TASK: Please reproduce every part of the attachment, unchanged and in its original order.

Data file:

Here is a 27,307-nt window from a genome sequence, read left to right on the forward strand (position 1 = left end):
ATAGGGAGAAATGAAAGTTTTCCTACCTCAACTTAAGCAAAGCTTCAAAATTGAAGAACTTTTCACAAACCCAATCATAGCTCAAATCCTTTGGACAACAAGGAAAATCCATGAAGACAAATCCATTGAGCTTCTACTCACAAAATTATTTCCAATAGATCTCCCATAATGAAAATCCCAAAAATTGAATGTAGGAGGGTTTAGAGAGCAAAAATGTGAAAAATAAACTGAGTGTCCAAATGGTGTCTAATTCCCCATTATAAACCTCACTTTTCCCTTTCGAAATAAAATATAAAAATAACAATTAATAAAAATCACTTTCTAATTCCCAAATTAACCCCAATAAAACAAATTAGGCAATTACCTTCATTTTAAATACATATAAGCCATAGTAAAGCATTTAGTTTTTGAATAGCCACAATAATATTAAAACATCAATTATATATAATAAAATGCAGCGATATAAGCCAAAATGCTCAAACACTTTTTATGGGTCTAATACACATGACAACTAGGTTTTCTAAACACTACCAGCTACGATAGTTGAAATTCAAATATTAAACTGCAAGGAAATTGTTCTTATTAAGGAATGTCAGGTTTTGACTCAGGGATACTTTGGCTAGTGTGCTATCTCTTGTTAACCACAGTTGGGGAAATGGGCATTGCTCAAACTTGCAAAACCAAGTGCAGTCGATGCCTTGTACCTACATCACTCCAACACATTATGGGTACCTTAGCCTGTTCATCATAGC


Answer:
Here is a 27,307-nt window from a genome sequence, read left to right on the forward strand (position 1 = left end):
ATAGGGAGAAATGAAAGTTTTCCTACCTCAACTTAAGCAAAGCTTCAAAATTGAAGAACTTTTCACAAACCCAATCATAGCTCAAATCCTTTGGACAACAAGGAAAATCCATGAAGACAAATCCATTGAGCTTCTACTCACAAAATTATTTCCAATAGATCTCCCATAATGAAAATCCCAAAAATTGAATGTAGGAGGGTTTAGAGAGCAAAAATGTGAAAAATAAACTGAGTGTCCAAATGGTGTCTAATTCCCCATTATAAACCTCACTTTTCCCTTTCGAAATAAAATATAAAAATAACAATTAATAAAAATCACTTTCTAATTCCCAAATTAACCCCAATAAAACAAATTAGGCAATTACCTTCATTTTAAATACATATAAGCCATAGTAAAGCATTTAGTTTTTGAATAGCCACAATAATATTAAAACATCAATTATATATAATAAAATGCAGCGATATAAGCCAAAATGCTCAAACACTTTTTATGGGTCTAATACACATGACAACTAGGTTTTCTAAACACTACCAGCTACGATAGTTGAAATTCAAATATTAAACTGCAAGGAAATTGTTCTTATTAAGGAATGTCAGGTTTTGACTCAGGGATACTTTGGCTAGTGTGCTATCTCTTGTTAACCACAGTTGGGGAAATGGGCATTGCTCAAACTTGCAAAACCAAGTGCAGTCGATGCCTTGTACCTACATCACTCCAACACATTATGGGTACCTTAGCCTGTTCATCATAGC